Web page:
Availability management views availability from the user’s perspective, from end to end. This means identifying single points of failure and designing resilience into any infrastructure supporting the service. Availability management serves as a focal point for all issues in IT Service Management related to availability. 

Availability management handles specifying which metrics to use to measure availability. And, monitors availability to ensure that the SLA targets are met.

IT Service Continuity Management

IT service continuity management (ITSCM) focuses on supporting the overall continuity of the business. We define ITSCM as the process responsible for managing risks that could seriously impact IT services. 

Risks so serious they could threaten the very survival of the business.

This activity is often referred to as disaster recovery (DR). But, the use of the term ITSCM should show that there is a corresponding business continuity management (BCM) process. ITSCM supports the BCM process.

ITSCM must work closely with BCM to perform risk analysis and business impact analysis (BIA). This analysis determines how different types of disruptions impact the business. The business areas determined to suffer the greatest impact need the most focus from the service continuity teams.

ITSCM is responsible for development and deployment of the service continuity plan. This includes regular testing and training of all personnel associated with the plan. ITSCM also works with change management to ensure that continuity plans are updated as the operational model changes.

Information Security Management

The information security management (ISM) process focuses on aligning IT security with business security. Information security is an activity that happens as part of corporate governance. 

We use information security to protect data stores, databases, and metadata. It protects the interests of people who rely on this information, and it protects the systems that deliver the data.

Information security management works closely with service level management to ensure that the business’s needs for security are documented in service level agreements.

Information security measures include the following:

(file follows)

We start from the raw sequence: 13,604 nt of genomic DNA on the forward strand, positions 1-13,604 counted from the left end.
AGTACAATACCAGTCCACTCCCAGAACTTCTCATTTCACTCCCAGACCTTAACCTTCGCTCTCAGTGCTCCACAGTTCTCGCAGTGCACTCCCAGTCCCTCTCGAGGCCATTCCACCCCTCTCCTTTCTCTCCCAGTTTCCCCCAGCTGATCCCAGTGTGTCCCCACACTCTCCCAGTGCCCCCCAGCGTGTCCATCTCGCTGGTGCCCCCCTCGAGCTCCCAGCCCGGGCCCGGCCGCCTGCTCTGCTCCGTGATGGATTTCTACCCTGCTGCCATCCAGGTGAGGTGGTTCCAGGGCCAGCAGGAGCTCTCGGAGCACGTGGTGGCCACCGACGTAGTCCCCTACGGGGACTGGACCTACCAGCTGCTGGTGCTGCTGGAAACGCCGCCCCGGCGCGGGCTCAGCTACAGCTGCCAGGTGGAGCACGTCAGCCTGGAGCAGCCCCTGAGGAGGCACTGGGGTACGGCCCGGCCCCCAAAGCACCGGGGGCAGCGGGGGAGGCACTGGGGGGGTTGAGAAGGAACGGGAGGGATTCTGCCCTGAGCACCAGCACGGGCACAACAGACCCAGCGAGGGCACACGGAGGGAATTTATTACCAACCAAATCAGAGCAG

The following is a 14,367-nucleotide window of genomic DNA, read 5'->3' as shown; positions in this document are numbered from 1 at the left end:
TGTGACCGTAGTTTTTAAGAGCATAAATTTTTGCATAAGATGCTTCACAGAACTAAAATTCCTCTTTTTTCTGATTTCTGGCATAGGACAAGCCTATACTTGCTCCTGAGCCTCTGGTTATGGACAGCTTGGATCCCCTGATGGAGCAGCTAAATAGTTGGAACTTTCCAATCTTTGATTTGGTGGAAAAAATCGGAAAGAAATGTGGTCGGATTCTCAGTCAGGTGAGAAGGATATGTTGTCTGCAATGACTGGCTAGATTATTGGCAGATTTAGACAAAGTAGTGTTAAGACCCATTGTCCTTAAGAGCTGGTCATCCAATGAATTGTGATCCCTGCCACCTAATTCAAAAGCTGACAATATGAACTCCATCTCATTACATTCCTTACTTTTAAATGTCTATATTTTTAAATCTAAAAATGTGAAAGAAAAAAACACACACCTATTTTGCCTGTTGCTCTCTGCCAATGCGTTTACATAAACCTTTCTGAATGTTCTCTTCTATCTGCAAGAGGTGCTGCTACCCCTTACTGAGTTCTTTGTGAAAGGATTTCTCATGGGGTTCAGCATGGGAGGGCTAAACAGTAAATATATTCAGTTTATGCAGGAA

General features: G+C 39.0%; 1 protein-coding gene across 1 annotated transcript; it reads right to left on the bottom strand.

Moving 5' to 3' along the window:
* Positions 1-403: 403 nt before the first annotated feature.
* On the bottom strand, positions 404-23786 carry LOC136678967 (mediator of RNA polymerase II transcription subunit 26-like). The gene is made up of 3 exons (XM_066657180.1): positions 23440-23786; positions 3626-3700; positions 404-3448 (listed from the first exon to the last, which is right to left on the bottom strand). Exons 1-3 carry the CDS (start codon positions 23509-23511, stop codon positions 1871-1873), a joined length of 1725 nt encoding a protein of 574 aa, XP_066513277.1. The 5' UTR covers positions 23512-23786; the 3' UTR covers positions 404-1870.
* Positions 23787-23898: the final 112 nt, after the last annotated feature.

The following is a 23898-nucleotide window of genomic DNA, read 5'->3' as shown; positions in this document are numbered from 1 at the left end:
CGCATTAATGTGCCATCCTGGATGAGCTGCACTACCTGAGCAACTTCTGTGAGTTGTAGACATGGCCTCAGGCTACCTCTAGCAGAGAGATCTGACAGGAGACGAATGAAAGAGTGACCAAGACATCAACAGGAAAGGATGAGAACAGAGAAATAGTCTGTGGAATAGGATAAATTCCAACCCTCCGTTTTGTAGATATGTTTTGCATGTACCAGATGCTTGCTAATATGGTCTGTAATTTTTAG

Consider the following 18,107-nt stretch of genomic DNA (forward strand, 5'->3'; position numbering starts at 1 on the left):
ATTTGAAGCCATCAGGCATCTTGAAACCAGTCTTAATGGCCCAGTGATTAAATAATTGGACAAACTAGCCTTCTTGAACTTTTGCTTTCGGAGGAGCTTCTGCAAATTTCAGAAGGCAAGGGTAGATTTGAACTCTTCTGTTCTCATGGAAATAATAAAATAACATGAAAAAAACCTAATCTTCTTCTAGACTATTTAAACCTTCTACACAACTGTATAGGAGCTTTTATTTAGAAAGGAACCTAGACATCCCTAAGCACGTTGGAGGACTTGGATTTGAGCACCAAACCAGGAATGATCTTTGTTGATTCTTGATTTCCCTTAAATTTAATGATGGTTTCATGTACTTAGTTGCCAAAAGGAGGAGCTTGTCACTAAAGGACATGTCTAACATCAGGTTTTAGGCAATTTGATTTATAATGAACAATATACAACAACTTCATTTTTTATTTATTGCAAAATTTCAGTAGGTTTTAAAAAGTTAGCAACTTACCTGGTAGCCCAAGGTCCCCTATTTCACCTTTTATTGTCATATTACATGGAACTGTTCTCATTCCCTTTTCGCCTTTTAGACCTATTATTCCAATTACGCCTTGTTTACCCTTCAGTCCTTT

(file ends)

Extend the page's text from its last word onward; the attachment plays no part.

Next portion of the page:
• Preventive: Preventing security breaches. This is primarily accomplished via access controls.
  • Reductive: Minimizing the impact of potential security incidents using measures such as taking regular back-ups.
  • Detective: Ensuring instantaneous awareness of security breaches which do occur.
  • Repressive: Preventing further damage as the result of a breach such as by quarantining servers that are compromised.
  • Corrective: Repairing any damage done, such as by restoring from a backup

Supplier Management

Supplier management works with third parties, such as suppliers, to negotiate contracts for products or services.  Supplier management monitor conformance to the contract conditions and address any breaches. At renewal, supplier management will determine whether to renew, renegotiate, or end the contract.

The objectives of supplier management is to ensure alignment of contracts with the needs of the business. It is also responsible for ensuring suppliers are meeting their commitments. The supplier and contract management information system (SCMIS) holds supplier and contract details. 

Design Coordination

The central principles in design coordination are balance, prioritization and integration with project management. Balance and prioritization address the utility and warranty of a service, as well as the needs of the service throughout its lifecycle. 

Design coordination oversees all activity in the Service Design phase of the service lifecycle. Its aim is to ensure that a holistic, integrated approach is taken to the design of services. This is necessary because of the variety of disciplines involved in Service Design and the need to take a consistent approach.

Design coordination is accountable for the production of the service design package (SDP). The SDP is a comprehensive description of how a new or changed service is to be designed, built, tested, deployed, and operated. The SDP is the handoff from the Service Design phase to the Service Transition phase.

Design coordination handles managing resources needed by the Service Design phase of the lifecycle. This includes: 

  • planning to ensure that adequate resources are available 
  • scheduling access to resources among the many projects that may be in this phase at any one time

It is accountable for the performance and improvement of the Service Design phase of the lifecycle.

Vídeo: ITIL Service Design Management

This video focuses on managing the development of a service product. Design coordination, cloud computing, other best practices are discussed as a component of an overall service management framework. (08:50)

BMC's Complete Guide to ITIL